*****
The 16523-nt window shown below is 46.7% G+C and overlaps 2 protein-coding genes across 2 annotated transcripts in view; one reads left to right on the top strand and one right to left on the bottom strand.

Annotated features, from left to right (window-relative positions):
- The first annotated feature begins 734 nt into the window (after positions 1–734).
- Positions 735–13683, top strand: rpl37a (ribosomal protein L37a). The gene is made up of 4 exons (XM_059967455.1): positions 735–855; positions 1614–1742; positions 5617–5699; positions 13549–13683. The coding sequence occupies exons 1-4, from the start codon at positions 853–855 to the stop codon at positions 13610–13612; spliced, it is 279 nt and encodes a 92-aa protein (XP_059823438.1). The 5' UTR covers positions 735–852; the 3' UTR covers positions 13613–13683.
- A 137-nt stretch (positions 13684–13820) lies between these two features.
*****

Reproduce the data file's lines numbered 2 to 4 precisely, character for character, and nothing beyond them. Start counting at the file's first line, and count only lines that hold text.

Annotated features, from left to right (window-relative positions):
- The first annotated feature begins 734 nt into the window (after positions 1–734).
- Positions 735–13683, top strand: rpl37a (ribosomal protein L37a). The gene is made up of 4 exons (XM_059967455.1): positions 735–855; positions 1614–1742; positions 5617–5699; positions 13549–13683. The coding sequence occupies exons 1-4, from the start codon at positions 853–855 to the stop codon at positions 13610–13612; spliced, it is 279 nt and encodes a 92-aa protein (XP_059823438.1). The 5' UTR covers positions 735–852; the 3' UTR covers positions 13613–13683.